CL: That can definitely be a challenge, and speaking of challenges—what was the biggest challenge for you this year?

LL: Managing time was somewhat challenging (especially during April, National Poetry Month) since I wanted to do as much as possible, but also had to balance between school and other obligations. Then again, I like being busy, so the limited time was a nice challenge.

CL: If you could go back and change or do-over one thing about your year as a National Student Poet, what would it be and why?

LL: I don’t know if I would change anything. It was such an incredible experience. I like to think that it’s not actually over—I’m looking forward to seeing all of the ways poetry stays in my life in the years to come.

CL: Last, but not least—it’s summer! What are you currently reading? Do you have any fun summer recommendation books?

LL: I recently finished My Year of Meats by Ruth Ozeki. I’m currently reading No Matter the Wreckage by Sarah Kay. And I also just started S., a cool, metafictional book conceived by J.J. Abrams and written by Doug Dorst. (Check that one out!)

CL: Hmm, any last thoughts you want to share?

LL: Life takes you on crazy journeys. (I never expected a poetry submission would lead to all of this. Any high school student should definitely submit to the Scholastic Art & Writing Awards. You never know what will happen!) Ultimately, though, it’s the people that are the most important element of any journey, and that have made this one so special. I’d love to take a moment to thank them—fellow poets, partners, supporters, family members—one more time.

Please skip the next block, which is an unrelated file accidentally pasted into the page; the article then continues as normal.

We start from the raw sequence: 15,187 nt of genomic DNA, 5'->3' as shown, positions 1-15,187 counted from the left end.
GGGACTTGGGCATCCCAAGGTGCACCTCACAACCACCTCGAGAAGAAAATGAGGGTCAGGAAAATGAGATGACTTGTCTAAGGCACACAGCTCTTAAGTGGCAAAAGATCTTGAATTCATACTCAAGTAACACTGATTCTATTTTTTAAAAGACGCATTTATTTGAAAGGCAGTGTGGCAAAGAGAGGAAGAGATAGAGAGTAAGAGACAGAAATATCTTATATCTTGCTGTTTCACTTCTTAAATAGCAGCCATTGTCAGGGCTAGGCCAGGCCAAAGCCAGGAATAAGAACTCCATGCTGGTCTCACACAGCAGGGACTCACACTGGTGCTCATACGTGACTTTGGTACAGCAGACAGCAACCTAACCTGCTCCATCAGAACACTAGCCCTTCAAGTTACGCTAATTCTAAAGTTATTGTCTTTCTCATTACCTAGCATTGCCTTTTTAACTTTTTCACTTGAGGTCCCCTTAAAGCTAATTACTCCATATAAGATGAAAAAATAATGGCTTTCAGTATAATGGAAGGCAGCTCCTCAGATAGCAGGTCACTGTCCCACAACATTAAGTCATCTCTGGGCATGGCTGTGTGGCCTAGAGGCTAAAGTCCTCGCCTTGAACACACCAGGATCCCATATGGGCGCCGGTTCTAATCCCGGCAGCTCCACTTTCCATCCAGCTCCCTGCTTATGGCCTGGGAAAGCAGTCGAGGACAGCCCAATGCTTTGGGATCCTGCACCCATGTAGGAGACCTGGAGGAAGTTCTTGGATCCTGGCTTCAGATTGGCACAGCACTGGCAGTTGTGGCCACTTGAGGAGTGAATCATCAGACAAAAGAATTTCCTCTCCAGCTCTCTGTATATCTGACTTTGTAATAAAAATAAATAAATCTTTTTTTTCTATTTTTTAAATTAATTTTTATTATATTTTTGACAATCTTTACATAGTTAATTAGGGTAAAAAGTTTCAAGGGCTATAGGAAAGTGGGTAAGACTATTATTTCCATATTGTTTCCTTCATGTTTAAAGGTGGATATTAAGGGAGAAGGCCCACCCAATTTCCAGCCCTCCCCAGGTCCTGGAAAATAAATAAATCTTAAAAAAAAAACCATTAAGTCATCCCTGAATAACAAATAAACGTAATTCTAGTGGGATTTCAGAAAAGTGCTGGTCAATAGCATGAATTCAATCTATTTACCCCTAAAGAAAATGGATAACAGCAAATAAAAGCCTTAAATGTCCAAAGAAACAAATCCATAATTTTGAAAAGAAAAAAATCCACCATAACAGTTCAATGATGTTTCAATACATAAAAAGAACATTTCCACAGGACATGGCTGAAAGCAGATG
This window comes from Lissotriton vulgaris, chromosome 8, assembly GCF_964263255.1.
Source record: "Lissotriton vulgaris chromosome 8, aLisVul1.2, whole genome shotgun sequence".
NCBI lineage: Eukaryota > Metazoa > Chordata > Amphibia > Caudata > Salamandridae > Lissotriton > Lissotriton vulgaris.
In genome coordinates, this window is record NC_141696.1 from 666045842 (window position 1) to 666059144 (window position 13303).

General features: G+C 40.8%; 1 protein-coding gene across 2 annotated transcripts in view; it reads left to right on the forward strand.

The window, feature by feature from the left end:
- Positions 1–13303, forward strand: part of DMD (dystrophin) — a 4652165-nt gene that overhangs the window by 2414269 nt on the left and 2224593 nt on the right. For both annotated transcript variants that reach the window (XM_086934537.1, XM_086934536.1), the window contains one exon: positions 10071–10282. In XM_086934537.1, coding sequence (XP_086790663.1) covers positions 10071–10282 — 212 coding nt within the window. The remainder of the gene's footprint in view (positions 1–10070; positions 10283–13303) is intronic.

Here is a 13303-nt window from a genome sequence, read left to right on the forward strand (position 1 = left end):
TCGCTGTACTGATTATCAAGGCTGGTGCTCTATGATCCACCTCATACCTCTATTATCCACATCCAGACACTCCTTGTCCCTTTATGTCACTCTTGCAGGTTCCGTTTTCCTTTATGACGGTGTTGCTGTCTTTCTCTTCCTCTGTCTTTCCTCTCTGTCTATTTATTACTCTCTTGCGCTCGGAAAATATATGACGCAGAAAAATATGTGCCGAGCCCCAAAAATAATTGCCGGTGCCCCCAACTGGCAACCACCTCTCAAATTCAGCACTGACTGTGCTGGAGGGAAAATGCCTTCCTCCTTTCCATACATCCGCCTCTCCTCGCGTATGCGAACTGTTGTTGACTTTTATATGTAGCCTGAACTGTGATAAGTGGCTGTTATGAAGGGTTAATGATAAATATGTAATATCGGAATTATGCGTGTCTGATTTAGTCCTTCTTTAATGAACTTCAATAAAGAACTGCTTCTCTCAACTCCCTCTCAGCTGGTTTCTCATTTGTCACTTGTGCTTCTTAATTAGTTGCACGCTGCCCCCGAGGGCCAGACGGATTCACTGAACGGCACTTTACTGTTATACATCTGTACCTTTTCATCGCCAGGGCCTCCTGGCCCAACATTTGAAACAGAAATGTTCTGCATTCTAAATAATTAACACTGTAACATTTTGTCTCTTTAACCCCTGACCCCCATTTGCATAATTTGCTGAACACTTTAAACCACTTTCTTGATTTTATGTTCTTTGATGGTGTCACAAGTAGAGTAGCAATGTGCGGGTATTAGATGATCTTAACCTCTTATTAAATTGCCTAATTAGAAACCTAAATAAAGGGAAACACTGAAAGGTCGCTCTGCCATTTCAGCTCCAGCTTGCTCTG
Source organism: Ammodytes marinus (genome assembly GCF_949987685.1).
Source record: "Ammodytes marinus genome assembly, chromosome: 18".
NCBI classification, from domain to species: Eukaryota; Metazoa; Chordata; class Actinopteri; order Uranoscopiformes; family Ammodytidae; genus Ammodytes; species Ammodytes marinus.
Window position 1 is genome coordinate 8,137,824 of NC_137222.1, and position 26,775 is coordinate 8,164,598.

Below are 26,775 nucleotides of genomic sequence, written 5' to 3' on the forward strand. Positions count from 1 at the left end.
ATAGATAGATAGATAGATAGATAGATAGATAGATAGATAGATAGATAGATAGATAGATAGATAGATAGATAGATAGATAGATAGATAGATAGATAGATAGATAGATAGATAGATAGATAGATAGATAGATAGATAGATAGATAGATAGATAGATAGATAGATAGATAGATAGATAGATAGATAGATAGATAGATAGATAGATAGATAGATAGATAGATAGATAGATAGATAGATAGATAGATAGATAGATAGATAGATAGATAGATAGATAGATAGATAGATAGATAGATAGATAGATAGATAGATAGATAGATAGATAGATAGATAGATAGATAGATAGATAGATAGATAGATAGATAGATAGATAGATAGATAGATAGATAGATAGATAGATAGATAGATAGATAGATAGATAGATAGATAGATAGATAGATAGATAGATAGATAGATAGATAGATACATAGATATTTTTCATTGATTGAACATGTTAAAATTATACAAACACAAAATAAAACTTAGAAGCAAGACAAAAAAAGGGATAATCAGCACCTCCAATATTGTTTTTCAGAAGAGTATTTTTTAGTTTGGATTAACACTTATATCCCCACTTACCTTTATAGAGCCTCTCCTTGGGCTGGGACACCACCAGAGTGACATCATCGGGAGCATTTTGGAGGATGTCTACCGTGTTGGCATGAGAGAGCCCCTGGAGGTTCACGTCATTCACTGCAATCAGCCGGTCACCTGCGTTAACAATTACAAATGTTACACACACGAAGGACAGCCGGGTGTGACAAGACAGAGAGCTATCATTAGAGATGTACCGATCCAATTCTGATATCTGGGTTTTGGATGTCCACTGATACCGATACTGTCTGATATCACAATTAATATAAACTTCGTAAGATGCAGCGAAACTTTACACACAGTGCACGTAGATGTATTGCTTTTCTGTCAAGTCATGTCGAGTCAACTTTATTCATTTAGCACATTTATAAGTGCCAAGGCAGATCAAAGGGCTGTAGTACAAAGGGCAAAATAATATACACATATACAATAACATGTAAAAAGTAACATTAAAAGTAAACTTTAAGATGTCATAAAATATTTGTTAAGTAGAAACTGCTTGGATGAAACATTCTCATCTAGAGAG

The President’s Committee on the Arts and the HumanitiesInstitute of Museum and Library Services and the Alliance for Young Artists & Writers partner to present the National Students Poets Program, the country’s highest honor for youth poets presenting original work. Each year, five National Student Poets are selected through the prestigious Scholastic Art & Writing Awards for a year of service as poetry ambassadors, each representing a different region of the country.

Posted in Afterschool/Out-of-School, Cultural Heritage/Sustainability, Education Support, Learning Tools and Interactives (Information/Media literacy), Meet the National Student Poets | Comments Off

Interview: West Virginia Library Commission

Karen Goff, Director/State Librarian, West Virginia Library Commission

IMLS staff interviewed state librarians to discuss how their new five-year plans for LSTA Grants to States funds (2013-2017) differ from their past plans (2008-2012), and how they see the needs of library users in their states changing and evolving. This post is part of a series and features IMLS Senior Library Program Officer Timothy Owens interviewing Secretary Karen Goff and then-Director of Library Development Services John Paul Myrick. Read more about the West Virginia Library Commission’s priorities in IMLS’ state profile for West Virginia.